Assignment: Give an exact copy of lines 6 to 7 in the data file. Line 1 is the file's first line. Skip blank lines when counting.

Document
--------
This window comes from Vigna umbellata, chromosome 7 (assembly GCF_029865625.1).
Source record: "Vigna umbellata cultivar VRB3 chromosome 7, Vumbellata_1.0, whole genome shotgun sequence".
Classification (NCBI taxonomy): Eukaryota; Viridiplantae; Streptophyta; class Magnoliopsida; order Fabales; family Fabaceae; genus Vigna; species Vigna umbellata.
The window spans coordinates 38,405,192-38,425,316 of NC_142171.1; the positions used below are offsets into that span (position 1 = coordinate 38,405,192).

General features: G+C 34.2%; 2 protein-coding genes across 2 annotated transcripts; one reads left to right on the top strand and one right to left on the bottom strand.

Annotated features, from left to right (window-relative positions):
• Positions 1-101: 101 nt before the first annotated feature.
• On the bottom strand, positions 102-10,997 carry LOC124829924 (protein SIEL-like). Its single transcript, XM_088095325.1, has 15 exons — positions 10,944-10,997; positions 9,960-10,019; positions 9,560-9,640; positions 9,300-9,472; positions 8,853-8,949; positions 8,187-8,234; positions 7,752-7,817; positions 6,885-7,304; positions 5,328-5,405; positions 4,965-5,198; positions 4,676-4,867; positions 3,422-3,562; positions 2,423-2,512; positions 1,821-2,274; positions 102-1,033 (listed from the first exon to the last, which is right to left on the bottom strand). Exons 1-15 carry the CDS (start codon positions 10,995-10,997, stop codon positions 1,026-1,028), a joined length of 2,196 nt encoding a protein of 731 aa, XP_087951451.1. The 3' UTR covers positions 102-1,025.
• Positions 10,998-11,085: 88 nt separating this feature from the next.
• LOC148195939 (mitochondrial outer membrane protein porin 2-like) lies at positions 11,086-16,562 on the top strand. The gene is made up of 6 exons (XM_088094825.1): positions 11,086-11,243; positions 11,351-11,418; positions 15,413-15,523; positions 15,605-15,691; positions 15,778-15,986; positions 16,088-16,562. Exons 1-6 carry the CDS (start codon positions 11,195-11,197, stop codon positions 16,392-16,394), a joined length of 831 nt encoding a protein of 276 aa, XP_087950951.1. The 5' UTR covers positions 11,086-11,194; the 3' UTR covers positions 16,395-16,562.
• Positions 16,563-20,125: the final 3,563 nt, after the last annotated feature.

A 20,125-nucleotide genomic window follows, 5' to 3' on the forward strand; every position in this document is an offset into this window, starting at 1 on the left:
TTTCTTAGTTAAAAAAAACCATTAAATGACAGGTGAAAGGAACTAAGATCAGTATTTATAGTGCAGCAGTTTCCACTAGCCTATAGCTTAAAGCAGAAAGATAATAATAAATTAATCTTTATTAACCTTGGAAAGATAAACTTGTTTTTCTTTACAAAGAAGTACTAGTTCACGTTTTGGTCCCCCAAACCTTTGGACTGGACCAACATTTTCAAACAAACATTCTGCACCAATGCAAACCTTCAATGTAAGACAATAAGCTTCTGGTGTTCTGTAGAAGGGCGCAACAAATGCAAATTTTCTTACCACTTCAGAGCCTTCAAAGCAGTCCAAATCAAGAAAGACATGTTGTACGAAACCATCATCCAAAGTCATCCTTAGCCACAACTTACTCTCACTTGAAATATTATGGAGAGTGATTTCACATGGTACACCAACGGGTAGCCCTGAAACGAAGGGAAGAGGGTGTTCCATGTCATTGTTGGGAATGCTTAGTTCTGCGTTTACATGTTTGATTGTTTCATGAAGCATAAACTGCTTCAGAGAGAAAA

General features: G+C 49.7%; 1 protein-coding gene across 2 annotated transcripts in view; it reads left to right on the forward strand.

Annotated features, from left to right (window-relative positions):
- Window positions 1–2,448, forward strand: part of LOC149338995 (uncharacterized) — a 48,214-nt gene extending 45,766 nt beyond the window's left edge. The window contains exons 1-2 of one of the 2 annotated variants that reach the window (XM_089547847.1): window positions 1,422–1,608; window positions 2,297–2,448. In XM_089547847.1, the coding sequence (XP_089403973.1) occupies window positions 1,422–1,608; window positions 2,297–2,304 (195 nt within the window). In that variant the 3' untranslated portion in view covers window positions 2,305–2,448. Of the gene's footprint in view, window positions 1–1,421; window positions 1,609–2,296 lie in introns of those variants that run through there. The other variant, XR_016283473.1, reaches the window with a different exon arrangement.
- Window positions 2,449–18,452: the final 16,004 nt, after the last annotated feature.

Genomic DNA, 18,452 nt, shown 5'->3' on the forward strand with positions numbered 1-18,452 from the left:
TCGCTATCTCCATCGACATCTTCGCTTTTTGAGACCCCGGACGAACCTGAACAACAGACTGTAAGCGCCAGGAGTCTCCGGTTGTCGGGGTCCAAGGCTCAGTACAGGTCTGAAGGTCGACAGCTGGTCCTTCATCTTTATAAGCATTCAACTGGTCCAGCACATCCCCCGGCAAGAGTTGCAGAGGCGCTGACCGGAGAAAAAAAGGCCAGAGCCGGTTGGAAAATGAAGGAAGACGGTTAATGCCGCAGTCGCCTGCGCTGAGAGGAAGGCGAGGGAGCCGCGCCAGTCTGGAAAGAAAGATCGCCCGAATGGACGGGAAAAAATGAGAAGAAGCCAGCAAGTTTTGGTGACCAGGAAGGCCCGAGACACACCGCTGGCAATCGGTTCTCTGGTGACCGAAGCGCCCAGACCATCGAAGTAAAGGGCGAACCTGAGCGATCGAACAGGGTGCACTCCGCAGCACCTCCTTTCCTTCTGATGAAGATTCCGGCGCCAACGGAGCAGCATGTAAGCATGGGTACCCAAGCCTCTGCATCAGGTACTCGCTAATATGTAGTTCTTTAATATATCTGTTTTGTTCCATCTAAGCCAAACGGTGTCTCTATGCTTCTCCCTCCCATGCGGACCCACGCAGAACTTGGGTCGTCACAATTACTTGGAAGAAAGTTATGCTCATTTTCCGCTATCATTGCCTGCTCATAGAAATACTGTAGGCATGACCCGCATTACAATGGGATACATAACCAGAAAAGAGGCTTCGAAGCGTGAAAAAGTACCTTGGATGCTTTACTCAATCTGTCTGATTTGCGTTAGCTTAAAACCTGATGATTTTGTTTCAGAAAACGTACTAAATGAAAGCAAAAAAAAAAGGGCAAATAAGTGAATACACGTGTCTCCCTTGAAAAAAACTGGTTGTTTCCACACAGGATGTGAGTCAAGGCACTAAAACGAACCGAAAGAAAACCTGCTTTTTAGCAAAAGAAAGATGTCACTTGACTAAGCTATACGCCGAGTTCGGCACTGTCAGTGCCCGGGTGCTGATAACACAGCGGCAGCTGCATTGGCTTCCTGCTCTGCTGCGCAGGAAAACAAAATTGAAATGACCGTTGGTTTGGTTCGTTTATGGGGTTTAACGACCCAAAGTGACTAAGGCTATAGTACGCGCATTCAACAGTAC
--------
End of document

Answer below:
Annotated features, from left to right (window-relative positions):
• Positions 1-101: 101 nt before the first annotated feature.